Friday, September 18, 2009

Euthanasia bill will be defeated

Deborah Gyapong has written an excellent article about Bill C-384 and the reactions of members of parliament. The article is below my comments and it is well worth reading.

I am convinced that we are going to defeat Bill C-384. Since the wind is in our sails that doesn't mean that we should rest, but rather it means that we need to turn up the heat.

I am incredibly pleased with the number of people who have contacted their members of parliament and that work needs to continue, but I am concerned about how few letters have been written to newspapers across Canada.

Please consider writing a letter to your local newspaper. Letters to the editor are often read and many times other readers will respond to those letters.

When writing a letter to the editor you need to try to tell a personal story. This is an important approach because many people are inclined to softly support euthanasia because they fear dying in pain or feeling lonely and abandoned in their final years or days of life. Personal stories will often influence a large number of people who currently fear death, making them understand how legalizing euthanasia is in fact a threat to their life or the life of a friend or a family member.

The contact information for newspapers across Canada can be found at: http://www.altstuff.com/newspapr.htm
If we can continue to speak to our members of parliament and begin to write articles in our newspapers we will be able to effect the culture and create a greater long-term opposition to euthanasia and assisted suicide

The article by Deborah Gyapong:
Opponents say few MPs back legalization of assisted suicide

http://freerepublic.com/focus/f-news/2342782/posts
Deborah Gyapong - Sept 17, 2009

OTTAWA - Opponents of assisted-suicide and euthanasia bill C-384 express confidence the bill will be defeated if it comes to a vote this fall.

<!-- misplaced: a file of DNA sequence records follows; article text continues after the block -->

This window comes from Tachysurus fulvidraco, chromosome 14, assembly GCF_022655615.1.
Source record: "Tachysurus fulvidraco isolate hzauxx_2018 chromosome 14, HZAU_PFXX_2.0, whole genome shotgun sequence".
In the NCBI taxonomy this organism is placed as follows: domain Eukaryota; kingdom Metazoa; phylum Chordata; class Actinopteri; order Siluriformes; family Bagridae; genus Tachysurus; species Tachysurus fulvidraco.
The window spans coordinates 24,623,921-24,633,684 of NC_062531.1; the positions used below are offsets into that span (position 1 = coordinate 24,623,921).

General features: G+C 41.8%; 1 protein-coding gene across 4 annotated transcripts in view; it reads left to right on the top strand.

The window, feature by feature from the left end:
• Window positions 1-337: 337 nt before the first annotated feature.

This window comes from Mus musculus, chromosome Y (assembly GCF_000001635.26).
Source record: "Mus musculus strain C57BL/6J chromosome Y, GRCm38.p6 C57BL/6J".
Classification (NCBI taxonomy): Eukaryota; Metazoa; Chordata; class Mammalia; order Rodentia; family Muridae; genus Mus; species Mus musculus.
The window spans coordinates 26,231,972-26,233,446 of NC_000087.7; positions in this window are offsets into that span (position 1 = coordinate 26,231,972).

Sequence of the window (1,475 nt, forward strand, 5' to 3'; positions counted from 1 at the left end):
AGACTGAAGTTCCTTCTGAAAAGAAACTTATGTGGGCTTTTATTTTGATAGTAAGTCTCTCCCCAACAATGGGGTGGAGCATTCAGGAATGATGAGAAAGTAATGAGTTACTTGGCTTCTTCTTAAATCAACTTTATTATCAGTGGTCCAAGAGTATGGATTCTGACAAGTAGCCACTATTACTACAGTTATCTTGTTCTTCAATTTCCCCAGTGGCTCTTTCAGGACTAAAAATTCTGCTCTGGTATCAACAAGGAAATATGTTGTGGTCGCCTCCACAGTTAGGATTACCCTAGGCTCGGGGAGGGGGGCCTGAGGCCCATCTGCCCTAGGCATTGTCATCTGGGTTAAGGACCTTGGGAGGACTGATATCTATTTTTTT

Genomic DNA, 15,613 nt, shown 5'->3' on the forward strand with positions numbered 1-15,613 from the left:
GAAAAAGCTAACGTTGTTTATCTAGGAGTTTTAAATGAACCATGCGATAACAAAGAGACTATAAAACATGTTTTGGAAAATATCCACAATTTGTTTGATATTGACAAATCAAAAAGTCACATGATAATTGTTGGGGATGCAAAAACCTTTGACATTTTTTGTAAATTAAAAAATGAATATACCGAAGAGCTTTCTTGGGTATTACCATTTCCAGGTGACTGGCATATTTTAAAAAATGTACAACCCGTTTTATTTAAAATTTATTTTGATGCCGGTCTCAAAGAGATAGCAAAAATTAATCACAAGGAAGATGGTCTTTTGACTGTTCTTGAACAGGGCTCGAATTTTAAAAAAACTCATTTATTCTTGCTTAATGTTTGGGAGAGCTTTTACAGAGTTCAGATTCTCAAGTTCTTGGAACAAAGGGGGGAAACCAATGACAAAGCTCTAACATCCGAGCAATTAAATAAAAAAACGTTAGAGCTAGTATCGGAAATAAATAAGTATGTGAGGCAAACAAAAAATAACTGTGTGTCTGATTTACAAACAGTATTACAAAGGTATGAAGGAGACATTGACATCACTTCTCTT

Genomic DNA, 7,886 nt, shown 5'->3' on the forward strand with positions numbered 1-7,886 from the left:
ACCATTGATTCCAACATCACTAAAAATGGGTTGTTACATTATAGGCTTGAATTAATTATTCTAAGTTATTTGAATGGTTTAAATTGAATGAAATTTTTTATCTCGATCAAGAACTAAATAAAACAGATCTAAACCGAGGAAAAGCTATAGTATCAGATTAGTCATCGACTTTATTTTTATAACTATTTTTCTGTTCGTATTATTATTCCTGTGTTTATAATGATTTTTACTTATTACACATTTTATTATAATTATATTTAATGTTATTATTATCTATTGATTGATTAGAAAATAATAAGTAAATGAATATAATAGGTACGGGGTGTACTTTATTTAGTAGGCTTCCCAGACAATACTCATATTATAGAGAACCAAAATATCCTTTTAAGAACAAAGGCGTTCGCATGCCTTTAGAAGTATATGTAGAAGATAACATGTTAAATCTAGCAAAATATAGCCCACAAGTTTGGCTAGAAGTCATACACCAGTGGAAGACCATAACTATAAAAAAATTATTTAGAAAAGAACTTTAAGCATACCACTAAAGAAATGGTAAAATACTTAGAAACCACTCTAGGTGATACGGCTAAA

That is if an election does not kill Bloc Quebecois MP Francine Lalonde's private member's bill first. Elections in 2006 and 2008 killed Lalonde's two previous attempts to legalize assisted suicide.

"In the sense that it might happen, I'm quite confident that the vote's actually going to go the right way," said Conservative MP Rod Bruinooge, who chairs the parliamentary pro-life caucus. "On this one, there's clear lack of support in our party."

Bruinooge predicted many Liberals would also vote against the bill, as well as some in the New Democratic Party. Most of the support for Lalonde's bill will come from within her own caucus, he said.

Private member's bills, especially those dealing with conscience issues, are free votes, though the justice minister and opposition justice critics may recommend a position.

A spokesman for Justice Minister Rob Nicholson said the government has not taken a position on Bill C-384. Nor is it planning to remove assisted suicide and euthanasia from the Criminal Code.

NDP justice critic MP Joe Comartin said he is going to recommend his caucus vote against the bill.

Comartin said Canada needs to establish a cross-country network of good palliative and hospice care, including training in cutting-edge pain management techniques for frontline doctors. Otherwise, there is no real choice when someone is offered either intractable pain or assisted suicide.

When excellent palliative and hospice care is available, the issue of assisted suicide does not arise, he said.

However, Comartin doubts there will be unanimity in the NDP caucus.

A LOT OF CAUTION
Liberal MP John McKay said he did not expect the Liberal Party to support the bill. "I think there's a lot of caution to be exercised in this area."

Bill C-384 is scheduled for its first hour of debate in late September or early October. Its second hour of debate and a vote would not happen until later in the fall.

If the bill passes second reading, it must go to committee, then back to the House, then on to the Senate, pushing its passage well into the spring.

Canada's Catholic bishops, the Catholic Organization for Life and Family, Euthanasia Prevention Coalition (EPC) and other groups mounted a campaign, urging Canadians to contact their MPs.

That campaign has been successful, according to EPC executive director Alex Schadenberg who has urged the defeat of Lalonde's bill on second reading. He predicts at least 155 MPs would vote against it.

"I'm cautious, obviously, because you never know before the final vote is taken."

Schadenberg differs from activists who hope an election will kill the bill. "I'm actually wanting to defeat this bill.

"We need to have members of Parliament send a strong message that this is not the way Canada should be going."

He urged caution because a segment of the intellectual elite, with access to the media, is pushing euthanasia. "We cannot let our guard down."

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